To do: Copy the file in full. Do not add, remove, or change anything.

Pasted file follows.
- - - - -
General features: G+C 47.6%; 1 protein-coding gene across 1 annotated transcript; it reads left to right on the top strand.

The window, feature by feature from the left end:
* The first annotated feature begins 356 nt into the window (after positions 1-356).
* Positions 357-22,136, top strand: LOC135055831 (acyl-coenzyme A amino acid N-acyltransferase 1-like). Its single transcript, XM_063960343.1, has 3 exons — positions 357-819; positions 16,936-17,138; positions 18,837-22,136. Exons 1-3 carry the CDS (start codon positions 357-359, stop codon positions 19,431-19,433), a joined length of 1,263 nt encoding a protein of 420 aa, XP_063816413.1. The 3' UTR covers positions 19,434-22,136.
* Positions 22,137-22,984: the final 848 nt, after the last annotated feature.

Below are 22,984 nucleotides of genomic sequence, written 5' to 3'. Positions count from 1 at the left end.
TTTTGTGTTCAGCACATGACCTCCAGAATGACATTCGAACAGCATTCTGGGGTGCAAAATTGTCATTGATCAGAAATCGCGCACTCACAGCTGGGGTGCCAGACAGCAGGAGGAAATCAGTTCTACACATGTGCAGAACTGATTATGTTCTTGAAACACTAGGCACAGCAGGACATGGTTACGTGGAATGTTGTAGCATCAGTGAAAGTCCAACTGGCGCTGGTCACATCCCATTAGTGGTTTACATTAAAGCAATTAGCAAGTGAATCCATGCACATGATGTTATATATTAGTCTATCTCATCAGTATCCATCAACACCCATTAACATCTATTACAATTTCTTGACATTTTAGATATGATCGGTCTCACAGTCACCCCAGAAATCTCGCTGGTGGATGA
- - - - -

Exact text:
General features: G+C 47.6%; 1 protein-coding gene across 1 annotated transcript; it reads left to right on the top strand.

The window, feature by feature from the left end:
* The first annotated feature begins 356 nt into the window (after positions 1-356).
* Positions 357-22,136, top strand: LOC135055831 (acyl-coenzyme A amino acid N-acyltransferase 1-like). Its single transcript, XM_063960343.1, has 3 exons — positions 357-819; positions 16,936-17,138; positions 18,837-22,136. Exons 1-3 carry the CDS (start codon positions 357-359, stop codon positions 19,431-19,433), a joined length of 1,263 nt encoding a protein of 420 aa, XP_063816413.1. The 3' UTR covers positions 19,434-22,136.
* Positions 22,137-22,984: the final 848 nt, after the last annotated feature.

Below are 22,984 nucleotides of genomic sequence, written 5' to 3'. Positions count from 1 at the left end.
TTTTGTGTTCAGCACATGACCTCCAGAATGACATTCGAACAGCATTCTGGGGTGCAAAATTGTCATTGATCAGAAATCGCGCACTCACAGCTGGGGTGCCAGACAGCAGGAGGAAATCAGTTCTACACATGTGCAGAACTGATTATGTTCTTGAAACACTAGGCACAGCAGGACATGGTTACGTGGAATGTTGTAGCATCAGTGAAAGTCCAACTGGCGCTGGTCACATCCCATTAGTGGTTTACATTAAAGCAATTAGCAAGTGAATCCATGCACATGATGTTATATATTAGTCTATCTCATCAGTATCCATCAACACCCATTAACATCTATTACAATTTCTTGACATTTTAGATATGATCGGTCTCACAGTCACCCCAGAAATCTCGCTGGTGGATGA